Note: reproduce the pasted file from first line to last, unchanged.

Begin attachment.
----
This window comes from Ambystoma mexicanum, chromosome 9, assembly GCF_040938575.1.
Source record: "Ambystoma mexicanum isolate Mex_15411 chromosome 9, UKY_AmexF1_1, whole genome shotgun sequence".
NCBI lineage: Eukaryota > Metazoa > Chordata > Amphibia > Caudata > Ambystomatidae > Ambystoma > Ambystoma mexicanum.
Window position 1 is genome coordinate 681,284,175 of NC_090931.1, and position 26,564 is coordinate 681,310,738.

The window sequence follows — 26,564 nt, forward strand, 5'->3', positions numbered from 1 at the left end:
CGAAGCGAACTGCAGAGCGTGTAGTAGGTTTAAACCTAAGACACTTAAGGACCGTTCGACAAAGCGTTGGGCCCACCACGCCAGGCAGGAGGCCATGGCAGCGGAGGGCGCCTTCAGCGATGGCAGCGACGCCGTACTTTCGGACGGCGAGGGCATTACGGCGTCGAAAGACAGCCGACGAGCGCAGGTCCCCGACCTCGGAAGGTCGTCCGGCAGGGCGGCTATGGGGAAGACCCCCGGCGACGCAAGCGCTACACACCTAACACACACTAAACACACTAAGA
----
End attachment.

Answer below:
This window comes from Ambystoma mexicanum, chromosome 9, assembly GCF_040938575.1.
Source record: "Ambystoma mexicanum isolate Mex_15411 chromosome 9, UKY_AmexF1_1, whole genome shotgun sequence".
NCBI lineage: Eukaryota > Metazoa > Chordata > Amphibia > Caudata > Ambystomatidae > Ambystoma > Ambystoma mexicanum.
Window position 1 is genome coordinate 681,284,175 of NC_090931.1, and position 26,564 is coordinate 681,310,738.

The window sequence follows — 26,564 nt, forward strand, 5'->3', positions numbered from 1 at the left end:
CGAAGCGAACTGCAGAGCGTGTAGTAGGTTTAAACCTAAGACACTTAAGGACCGTTCGACAAAGCGTTGGGCCCACCACGCCAGGCAGGAGGCCATGGCAGCGGAGGGCGCCTTCAGCGATGGCAGCGACGCCGTACTTTCGGACGGCGAGGGCATTACGGCGTCGAAAGACAGCCGACGAGCGCAGGTCCCCGACCTCGGAAGGTCGTCCGGCAGGGCGGCTATGGGGAAGACCCCCGGCGACGCAAGCGCTACACACCTAACACACACTAAACACACTAAGA